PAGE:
Work from home from Monday 'if you can,' contractors told
Work from home “if you can” returns to restrictions on all workers across England from Monday.
Boris Johnson cued up the return of the WFH policy yesterday, at a Downing Street news conference where he said the government would initiate ‘Plan B’ to combat Omicron.
The prime minister said reintroducing work from home guidance was “proportionate and responsible” as is, he said, having to wear a face covering from Friday in most public venues.
'Discuss working arrangements'
“Employers should use the rest of the week to discuss working arrangements…but from Monday, you should work from home if you can,” Mr Johnson said in a televised address.
“Go to work if you must, but work from home if you can. I know this will be hard for many people, but by reducing your contacts in the workplace you will help slow transmission.”
But it won’t be hard for contractor accountant Alan Broome.
'Our firm decided last week'
“I’m glad the government have caught up with a decision I made last week,” he posted.
“For my business it makes absolutely no odds to whether we work in an office or from home, except our junior team…[who] are missing out on learning things almost by osmosis.”
Owner of accountancy firm Acumenica, Mr Broome added: “I do worry for businesses that can’t adapt…and will now have staff putting pressure on them to take decisions that will ultimately cost business profit”.
Recruitment agency Bowers Partnership is another of the contractor sector’s ‘adapter businesses.’
Natalie Bowers, the founder of the niche agency, which pre-covid had a commercial premises but now has all its staffing work from home, says it is a “good” thing WFH is back, officially.
That pits the agency boss against a few other recruiters who on the eve of the first Omicron restrictions, indicated WFH was not necessary to re-impose.
But since then, the UK has been confirmed as having the most Omicron infections in Europe (just shy of 600), although experts say the true number of cases is closer to 10,000.
'Bridging the gap'
Robson Smith, business program manager at Microsoft sounds unfazed however; even enthused.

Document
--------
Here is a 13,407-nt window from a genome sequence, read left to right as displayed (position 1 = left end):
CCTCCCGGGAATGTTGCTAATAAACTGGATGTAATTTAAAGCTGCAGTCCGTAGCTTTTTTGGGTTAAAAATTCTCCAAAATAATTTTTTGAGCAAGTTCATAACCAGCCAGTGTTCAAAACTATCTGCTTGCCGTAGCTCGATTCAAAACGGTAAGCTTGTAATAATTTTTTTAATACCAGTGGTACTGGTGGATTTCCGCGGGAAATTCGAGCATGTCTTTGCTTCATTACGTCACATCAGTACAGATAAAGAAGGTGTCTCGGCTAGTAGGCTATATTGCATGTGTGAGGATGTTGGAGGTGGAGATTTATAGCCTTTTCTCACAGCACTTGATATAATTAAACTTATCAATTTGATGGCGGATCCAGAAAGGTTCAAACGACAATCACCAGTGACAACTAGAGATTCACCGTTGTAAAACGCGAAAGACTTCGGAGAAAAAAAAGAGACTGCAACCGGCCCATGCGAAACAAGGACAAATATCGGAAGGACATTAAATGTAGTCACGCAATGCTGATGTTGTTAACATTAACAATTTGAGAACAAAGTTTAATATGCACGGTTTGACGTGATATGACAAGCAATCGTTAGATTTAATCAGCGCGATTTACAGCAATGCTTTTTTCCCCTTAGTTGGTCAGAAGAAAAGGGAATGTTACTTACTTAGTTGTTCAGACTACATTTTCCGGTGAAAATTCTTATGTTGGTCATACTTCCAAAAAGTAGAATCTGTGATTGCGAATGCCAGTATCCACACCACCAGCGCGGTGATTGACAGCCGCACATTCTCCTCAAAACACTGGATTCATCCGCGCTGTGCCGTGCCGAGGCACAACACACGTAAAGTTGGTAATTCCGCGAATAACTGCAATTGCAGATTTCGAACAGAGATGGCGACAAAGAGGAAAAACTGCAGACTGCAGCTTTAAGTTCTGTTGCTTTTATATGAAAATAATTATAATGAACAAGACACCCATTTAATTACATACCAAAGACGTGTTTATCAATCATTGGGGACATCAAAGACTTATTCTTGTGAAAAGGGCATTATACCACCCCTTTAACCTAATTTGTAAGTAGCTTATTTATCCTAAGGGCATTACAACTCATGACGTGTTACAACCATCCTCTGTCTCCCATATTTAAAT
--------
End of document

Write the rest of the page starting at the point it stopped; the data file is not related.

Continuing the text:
He reflected online: “As the UK government reintroduces working from home, it was great to meet my team today for the last time this year.
“[Using] Teams...we were able to bring those remote together, bridging the gap between in-person and virtual [which is reassuring given] hybrid working will continue into next year”.
Before Mr Johnson’s announcement yesterday, Scotland’s first minister Nicola Sturgeon urged Scots to work from home over the festive period but also into January 2022.
She said the WFH return was an example of the “difficult judgements” ahead, yet if one social media post is an indicator, more hours at home may lead to more business graduates.
“With the [last] work from home policy, I managed to convert the usual 2+ hours daily commute time into studying courses from [my technology school],” said a LinkedIn user.
“And here, after 15 months juggling between works, networking and study, I managed to one-up myself to be an Executive MBA graduate.”
'Working from home won't help'
The comments come after a survey showed that more than one in 10 people who worked from home during the first covid pandemic of March 2020 experienced domestic abuse.
By contrast, only 1% of people who continued to go into the office suffered the same “violence” or “domestic abuse,” found thinktank Bright Blue, which surveyed 3,000 adults.
Last night, Tory MP Simon Jupp tweeted:“I don’t support Plan B. Plan B will cost jobs in many sectors…[and] working from home won’t help our social or economic recovery.”